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Thursday, September 21, 2023
HomeNewsLocal governmentGovernor Requests Disaster Declaration From SBA

Governor Requests Disaster Declaration From SBA

Gov. Albert Bryan Jr. (Government House photo)
Gov. Albert Bryan Jr. (Government House photo)

Governor Albert Bryan Jr. sent a letter to U.S. Small Business Administration Director Kem Fleming requesting a disaster declaration to help Virgin Islands businesses mitigate the crippling financial losses they are experiencing because of the spread of the COVID-19 virus in the territory.

The governor has requested that the Small Business Administration (SBA) make the declaration so that local businesses will be eligible to apply for SBA Economic Injury Disaster Loans.

Many local businesses are struggling because of the extraordinary and necessary measures residents are taking, such as social distancing and avoiding groups of more than 10 people. In accord with those and other efforts aimed at minimizing the spread of the virus, local businesses have shortened their hours and are limiting the number of people allowed into their establishments.

Also, because of the temporary suspension of cruise ship calls to the territory and the drastic reduction in air travel, the tourism, hospitality and leisure sectors have been particularly hard hit.

On Friday, Bryan put in place additional measures to try to slow the spread of the COVID-19 virus – such as limiting gatherings to 10 or fewer people, restricting restaurants to take out or pick up orders, prohibiting inside dining service and limiting the workforce to essential employees only.

“Because our territory is reachable only by air and sea, the sudden, dramatic and accelerating drops in air traffic, cruise ship arrivals and hotel bookings in recent days threaten to devastate, if not eliminate, economic activity and dramatically depress government revenues generated by this critical sector of our economy,” Bryan wrote in his letter to Director Fleming.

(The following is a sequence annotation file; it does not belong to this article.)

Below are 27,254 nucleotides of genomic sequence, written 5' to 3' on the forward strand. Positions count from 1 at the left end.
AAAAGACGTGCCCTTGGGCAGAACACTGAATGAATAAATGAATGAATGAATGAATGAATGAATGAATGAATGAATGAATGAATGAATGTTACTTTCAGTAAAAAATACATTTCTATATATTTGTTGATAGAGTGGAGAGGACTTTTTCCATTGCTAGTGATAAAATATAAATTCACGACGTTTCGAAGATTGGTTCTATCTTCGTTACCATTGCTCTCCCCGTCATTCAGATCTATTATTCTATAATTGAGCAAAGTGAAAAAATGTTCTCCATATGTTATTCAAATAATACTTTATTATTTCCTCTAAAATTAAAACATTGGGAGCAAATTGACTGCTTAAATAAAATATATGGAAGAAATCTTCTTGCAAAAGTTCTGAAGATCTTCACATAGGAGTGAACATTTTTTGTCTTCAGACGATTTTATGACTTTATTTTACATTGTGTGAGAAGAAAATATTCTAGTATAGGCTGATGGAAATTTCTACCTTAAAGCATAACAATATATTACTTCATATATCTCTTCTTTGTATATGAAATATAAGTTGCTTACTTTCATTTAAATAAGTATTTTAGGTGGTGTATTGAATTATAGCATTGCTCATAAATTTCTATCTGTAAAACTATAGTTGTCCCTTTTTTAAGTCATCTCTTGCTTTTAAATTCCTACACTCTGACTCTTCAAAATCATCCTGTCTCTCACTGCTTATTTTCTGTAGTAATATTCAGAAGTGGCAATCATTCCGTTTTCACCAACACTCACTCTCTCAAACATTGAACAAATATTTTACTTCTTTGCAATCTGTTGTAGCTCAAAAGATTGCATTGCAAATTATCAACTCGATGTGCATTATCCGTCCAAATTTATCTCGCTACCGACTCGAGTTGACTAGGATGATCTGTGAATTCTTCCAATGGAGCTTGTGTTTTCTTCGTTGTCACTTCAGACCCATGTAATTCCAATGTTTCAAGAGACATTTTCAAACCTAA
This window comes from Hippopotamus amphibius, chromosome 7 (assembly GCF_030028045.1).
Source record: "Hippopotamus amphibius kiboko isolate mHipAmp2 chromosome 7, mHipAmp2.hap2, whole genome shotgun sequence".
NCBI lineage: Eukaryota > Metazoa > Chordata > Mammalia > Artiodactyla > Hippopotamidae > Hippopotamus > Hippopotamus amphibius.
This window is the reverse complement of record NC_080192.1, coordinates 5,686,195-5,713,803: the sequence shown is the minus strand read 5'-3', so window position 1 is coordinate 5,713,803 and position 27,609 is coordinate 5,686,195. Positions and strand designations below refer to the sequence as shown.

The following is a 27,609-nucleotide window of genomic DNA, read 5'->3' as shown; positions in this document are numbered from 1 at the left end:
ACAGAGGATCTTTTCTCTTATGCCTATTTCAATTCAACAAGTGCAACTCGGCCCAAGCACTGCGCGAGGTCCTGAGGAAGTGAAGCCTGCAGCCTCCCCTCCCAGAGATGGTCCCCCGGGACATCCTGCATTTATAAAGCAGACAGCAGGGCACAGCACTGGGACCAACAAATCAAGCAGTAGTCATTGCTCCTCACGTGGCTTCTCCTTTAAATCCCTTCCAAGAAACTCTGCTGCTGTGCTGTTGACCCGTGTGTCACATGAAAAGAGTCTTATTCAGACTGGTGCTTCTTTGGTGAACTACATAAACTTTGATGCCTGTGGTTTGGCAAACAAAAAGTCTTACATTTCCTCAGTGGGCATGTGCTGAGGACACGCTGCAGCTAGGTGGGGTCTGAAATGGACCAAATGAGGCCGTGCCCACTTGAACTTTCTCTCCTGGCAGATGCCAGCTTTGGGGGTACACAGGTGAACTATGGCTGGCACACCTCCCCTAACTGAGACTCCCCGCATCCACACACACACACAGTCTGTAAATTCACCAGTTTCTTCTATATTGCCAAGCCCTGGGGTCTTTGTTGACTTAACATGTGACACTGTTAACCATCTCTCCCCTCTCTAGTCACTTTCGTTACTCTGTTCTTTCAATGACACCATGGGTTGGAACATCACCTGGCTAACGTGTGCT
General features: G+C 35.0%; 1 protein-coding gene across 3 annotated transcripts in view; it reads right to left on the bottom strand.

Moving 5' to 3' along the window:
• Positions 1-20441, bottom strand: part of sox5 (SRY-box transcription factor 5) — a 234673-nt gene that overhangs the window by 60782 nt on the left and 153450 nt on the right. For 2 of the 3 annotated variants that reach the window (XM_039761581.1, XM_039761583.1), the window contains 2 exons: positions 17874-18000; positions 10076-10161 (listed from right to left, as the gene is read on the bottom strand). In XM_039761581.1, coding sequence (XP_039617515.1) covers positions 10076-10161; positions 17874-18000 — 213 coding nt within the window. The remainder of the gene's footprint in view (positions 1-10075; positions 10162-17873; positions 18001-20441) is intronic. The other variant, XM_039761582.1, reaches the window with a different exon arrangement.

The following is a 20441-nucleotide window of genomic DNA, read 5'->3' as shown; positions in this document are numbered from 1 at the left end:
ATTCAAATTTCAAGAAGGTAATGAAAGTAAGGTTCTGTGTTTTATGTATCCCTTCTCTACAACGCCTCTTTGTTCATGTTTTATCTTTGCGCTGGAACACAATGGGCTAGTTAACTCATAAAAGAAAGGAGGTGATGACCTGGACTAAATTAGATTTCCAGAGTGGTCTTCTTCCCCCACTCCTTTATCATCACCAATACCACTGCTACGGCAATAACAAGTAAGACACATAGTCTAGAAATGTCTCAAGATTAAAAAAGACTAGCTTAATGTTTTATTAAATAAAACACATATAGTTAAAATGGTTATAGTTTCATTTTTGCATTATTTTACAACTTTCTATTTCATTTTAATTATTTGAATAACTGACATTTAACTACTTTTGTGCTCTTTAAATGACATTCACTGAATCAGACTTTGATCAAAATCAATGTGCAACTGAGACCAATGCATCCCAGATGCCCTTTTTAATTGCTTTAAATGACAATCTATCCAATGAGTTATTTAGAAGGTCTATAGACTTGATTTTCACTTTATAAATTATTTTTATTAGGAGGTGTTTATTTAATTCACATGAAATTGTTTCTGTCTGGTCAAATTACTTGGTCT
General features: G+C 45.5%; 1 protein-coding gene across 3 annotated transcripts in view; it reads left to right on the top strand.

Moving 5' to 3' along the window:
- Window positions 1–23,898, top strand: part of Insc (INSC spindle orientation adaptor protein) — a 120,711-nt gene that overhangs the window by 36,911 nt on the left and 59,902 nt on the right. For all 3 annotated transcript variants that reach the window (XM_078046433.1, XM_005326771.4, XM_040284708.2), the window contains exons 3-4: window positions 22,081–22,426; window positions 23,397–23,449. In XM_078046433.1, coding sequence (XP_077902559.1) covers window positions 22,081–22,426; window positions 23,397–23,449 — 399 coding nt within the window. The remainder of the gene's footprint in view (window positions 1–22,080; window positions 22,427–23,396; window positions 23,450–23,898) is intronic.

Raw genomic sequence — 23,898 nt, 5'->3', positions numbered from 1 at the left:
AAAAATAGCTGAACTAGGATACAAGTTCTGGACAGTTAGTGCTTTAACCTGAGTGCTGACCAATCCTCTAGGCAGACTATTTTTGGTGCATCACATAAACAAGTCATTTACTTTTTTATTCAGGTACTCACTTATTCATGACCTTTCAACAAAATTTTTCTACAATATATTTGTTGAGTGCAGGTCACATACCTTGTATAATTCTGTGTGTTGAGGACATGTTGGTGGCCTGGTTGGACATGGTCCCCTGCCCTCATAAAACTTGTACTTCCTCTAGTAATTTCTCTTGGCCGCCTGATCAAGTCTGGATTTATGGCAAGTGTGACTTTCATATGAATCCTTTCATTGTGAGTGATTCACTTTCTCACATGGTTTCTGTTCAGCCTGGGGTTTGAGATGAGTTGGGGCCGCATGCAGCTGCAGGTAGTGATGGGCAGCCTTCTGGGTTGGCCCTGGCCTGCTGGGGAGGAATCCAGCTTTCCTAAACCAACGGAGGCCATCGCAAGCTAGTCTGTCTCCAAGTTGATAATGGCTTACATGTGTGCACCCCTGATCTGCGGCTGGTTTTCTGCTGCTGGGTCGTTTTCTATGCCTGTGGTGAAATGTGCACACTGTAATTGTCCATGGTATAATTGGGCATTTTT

The governor said a first wave of employees affected by workforce reductions as a result of the COVID-19 virus is expected to be about 11,200 people, which will result in job losses, increased unemployment claims, reduced spending as well as drastically shrinking government revenues.

In support of the Bryan’s request for an SBA disaster declaration, the Government of the Virgin Islands has surveyed businesses in the territory and provided examples of local businesses and the losses they have suffered to date since the COVID-19 virus began affecting the U.S. Virgin Islands.

The surveys of affected businesses were conducted to determine the general nature of the economic impact to the territory.

“Based upon these surveys, I certify that at least five small businesses in the disaster area have suffered substantial economic injury as a result of the COVID-19 disaster and are in need of financial assistance not otherwise available on reasonable terms,” the governor wrote in the letter. “It is strongly urged that the administrator declare an emergency disaster declaration to provide small business assistance to businesses in the USVI on the most favorable terms possible.”

For more information on COVID-19, visit the USVI Department of Health’s website: www.doh.vi.gov/coronavirus or text COVID19USVI to 888777.

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